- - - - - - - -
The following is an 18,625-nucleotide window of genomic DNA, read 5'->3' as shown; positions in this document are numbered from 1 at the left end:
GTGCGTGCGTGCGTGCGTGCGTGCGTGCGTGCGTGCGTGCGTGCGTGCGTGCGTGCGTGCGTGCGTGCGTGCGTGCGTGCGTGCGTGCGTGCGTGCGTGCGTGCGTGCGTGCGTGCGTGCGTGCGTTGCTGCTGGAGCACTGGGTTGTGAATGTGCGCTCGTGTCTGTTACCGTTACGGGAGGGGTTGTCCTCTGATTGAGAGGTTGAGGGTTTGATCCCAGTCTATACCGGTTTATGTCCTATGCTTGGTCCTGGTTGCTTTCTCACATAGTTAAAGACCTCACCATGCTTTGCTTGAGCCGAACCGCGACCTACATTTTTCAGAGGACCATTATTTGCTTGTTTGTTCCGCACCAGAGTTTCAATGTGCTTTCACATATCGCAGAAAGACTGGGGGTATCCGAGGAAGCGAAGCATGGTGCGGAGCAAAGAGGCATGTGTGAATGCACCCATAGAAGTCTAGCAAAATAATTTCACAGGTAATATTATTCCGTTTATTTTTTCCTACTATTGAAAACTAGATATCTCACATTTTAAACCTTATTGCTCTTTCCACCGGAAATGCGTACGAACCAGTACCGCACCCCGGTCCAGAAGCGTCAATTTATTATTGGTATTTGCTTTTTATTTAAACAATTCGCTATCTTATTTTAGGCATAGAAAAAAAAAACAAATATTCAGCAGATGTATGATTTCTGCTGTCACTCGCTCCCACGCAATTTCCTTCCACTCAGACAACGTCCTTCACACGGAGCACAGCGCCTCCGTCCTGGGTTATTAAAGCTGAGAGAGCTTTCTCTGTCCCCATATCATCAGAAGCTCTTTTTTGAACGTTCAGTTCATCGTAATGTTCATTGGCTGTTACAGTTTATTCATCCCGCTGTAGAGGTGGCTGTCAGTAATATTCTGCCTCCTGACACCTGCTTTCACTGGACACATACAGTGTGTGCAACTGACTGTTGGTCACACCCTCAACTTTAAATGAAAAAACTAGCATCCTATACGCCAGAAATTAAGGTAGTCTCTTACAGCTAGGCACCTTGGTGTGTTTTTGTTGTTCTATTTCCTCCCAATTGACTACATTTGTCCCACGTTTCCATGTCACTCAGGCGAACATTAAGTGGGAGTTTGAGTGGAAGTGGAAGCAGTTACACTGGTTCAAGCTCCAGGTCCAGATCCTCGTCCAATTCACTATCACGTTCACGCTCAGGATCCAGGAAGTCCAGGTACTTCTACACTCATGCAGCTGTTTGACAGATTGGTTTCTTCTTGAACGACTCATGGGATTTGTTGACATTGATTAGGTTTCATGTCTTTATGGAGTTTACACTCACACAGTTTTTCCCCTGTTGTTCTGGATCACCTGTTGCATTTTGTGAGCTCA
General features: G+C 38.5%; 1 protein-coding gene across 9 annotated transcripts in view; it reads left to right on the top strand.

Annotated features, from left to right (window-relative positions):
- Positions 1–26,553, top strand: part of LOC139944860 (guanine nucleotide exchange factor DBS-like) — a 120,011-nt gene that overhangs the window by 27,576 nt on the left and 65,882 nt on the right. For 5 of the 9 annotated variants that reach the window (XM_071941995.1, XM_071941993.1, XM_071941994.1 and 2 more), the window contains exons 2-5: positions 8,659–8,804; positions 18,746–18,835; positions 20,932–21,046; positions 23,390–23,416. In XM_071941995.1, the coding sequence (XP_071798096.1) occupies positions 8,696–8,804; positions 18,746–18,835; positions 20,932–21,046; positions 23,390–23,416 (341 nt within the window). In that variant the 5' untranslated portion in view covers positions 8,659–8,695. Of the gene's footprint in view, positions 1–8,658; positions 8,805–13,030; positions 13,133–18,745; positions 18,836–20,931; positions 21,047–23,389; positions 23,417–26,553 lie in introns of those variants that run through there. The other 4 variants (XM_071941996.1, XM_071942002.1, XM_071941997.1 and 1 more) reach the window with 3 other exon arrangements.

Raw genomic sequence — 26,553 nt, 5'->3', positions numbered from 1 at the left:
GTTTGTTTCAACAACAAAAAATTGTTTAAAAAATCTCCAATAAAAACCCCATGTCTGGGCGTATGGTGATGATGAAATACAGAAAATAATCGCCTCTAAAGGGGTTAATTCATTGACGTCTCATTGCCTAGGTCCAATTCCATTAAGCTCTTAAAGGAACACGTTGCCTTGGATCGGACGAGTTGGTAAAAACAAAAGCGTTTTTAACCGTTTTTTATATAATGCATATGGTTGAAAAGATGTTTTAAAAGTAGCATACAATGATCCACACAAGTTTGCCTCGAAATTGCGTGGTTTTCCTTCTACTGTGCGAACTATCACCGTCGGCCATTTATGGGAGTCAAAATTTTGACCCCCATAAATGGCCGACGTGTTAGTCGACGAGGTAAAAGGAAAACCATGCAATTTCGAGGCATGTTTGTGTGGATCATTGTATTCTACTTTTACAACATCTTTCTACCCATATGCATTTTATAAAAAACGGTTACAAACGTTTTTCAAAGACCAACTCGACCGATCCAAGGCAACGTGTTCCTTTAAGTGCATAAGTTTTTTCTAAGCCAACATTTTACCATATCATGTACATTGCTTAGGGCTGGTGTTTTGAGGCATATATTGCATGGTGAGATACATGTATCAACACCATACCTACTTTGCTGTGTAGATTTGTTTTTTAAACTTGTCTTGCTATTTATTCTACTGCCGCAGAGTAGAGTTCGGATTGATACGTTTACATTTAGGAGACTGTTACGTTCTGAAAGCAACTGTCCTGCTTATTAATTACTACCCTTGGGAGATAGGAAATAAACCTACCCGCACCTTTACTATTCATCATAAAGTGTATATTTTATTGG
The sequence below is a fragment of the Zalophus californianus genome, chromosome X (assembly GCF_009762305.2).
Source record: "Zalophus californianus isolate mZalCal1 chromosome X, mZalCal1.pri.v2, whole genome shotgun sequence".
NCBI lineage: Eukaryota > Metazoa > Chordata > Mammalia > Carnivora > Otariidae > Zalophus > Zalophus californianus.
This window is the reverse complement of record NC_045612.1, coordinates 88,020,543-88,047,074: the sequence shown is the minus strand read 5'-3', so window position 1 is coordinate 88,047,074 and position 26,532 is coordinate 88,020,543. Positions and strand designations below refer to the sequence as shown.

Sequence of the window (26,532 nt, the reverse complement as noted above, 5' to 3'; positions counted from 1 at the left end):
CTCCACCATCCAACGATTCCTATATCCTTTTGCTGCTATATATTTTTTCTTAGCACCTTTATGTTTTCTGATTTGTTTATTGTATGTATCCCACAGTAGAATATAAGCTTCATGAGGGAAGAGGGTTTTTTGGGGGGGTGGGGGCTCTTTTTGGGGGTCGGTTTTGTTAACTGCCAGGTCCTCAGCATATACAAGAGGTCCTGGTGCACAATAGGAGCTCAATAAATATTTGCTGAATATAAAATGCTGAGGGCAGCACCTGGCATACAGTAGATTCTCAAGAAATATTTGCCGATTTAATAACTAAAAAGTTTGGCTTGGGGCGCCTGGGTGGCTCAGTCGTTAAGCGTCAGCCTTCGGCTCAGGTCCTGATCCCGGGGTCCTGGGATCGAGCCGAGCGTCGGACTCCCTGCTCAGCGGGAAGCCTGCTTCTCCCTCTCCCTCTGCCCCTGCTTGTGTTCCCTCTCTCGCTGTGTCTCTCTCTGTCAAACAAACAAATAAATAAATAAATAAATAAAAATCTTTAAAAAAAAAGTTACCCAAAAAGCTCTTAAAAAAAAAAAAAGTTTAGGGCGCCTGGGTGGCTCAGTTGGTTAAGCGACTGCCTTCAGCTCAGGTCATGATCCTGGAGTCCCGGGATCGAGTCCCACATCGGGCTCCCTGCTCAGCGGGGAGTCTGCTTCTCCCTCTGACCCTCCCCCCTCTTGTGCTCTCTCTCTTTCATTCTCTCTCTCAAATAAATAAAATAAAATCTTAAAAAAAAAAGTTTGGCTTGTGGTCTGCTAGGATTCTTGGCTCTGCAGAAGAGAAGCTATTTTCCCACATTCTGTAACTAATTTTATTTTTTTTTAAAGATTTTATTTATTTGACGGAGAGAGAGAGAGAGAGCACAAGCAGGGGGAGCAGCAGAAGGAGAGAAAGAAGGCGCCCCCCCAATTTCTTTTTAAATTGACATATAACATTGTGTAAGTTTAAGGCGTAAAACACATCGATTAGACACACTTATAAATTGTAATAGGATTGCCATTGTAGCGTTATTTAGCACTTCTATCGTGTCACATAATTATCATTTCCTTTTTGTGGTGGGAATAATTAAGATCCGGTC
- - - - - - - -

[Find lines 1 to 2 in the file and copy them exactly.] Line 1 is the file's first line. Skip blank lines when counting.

The following is an 18,625-nucleotide window of genomic DNA, read 5'->3' as shown; positions in this document are numbered from 1 at the left end:
GTGCGTGCGTGCGTGCGTGCGTGCGTGCGTGCGTGCGTGCGTGCGTGCGTGCGTGCGTGCGTGCGTGCGTGCGTGCGTGCGTGCGTGCGTGCGTGCGTGCGTGCGTGCGTGCGTGCGTGCGTGCGTTGCTGCTGGAGCACTGGGTTGTGAATGTGCGCTCGTGTCTGTTACCGTTACGGGAGGGGTTGTCCTCTGATTGAGAGGTTGAGGGTTTGATCCCAGTCTATACCGGTTTATGTCCTATGCTTGGTCCTGGTTGCTTTCTCACATAGTTAAAGACCTCACCATGCTTTGCTTGAGCCGAACCGCGACCTACATTTTTCAGAGGACCATTATTTGCTTGTTTGTTCCGCACCAGAGTTTCAATGTGCTTTCACATATCGCAGAAAGACTGGGGGTATCCGAGGAAGCGAAGCATGGTGCGGAGCAAAGAGGCATGTGTGAATGCACCCATAGAAGTCTAGCAAAATAATTTCACAGGTAATATTATTCCGTTTATTTTTTCCTACTATTGAAAACTAGATATCTCACATTTTAAACCTTATTGCTCTTTCCACCGGAAATGCGTACGAACCAGTACCGCACCCCGGTCCAGAAGCGTCAATTTATTATTGGTATTTGCTTTTTATTTAAACAATTCGCTATCTTATTTTAGGCATAGAAAAAAAAAACAAATATTCAGCAGATGTATGATTTCTGCTGTCACTCGCTCCCACGCAATTTCCTTCCACTCAGACAACGTCCTTCACACGGAGCACAGCGCCTCCGTCCTGGGTTATTAAAGCTGAGAGAGCTTTCTCTGTCCCCATATCATCAGAAGCTCTTTTTTGAACGTTCAGTTCATCGTAATGTTCATTGGCTGTTACAGTTTATTCATCCCGCTGTAGAGGTGGCTGTCAGTAATATTCTGCCTCCTGACACCTGCTTTCACTGGACACATACAGTGTGTGCAACTGACTGTTGGTCACACCCTCAACTTTAAATGAAAAAACTAGCATCCTATACGCCAGAAATTAAGGTAGTCTCTTACAGCTAGGCACCTTGGTGTGTTTTTGTTGTTCTATTTCCTCCCAATTGACTACATTTGTCCCACGTTTCCATGTCACTCAGGCGAACATTAAGTGGGAGTTTGAGTGGAAGTGGAAGCAGTTACACTGGTTCAAGCTCCAGGTCCAGATCCTCGTCCAATTCACTATCACGTTCACGCTCAGGATCCAGGAAGTCCAGGTACTTCTACACTCATGCAGCTGTTTGACAGATTGGTTTCTTCTTGAACGACTCATGGGATTTGTTGACATTGATTAGGTTTCATGTCTTTATGGAGTTTACACTCACACAGTTTTTCCCCTGTTGTTCTGGATCACCTGTTGCATTTTGTGAGCTCA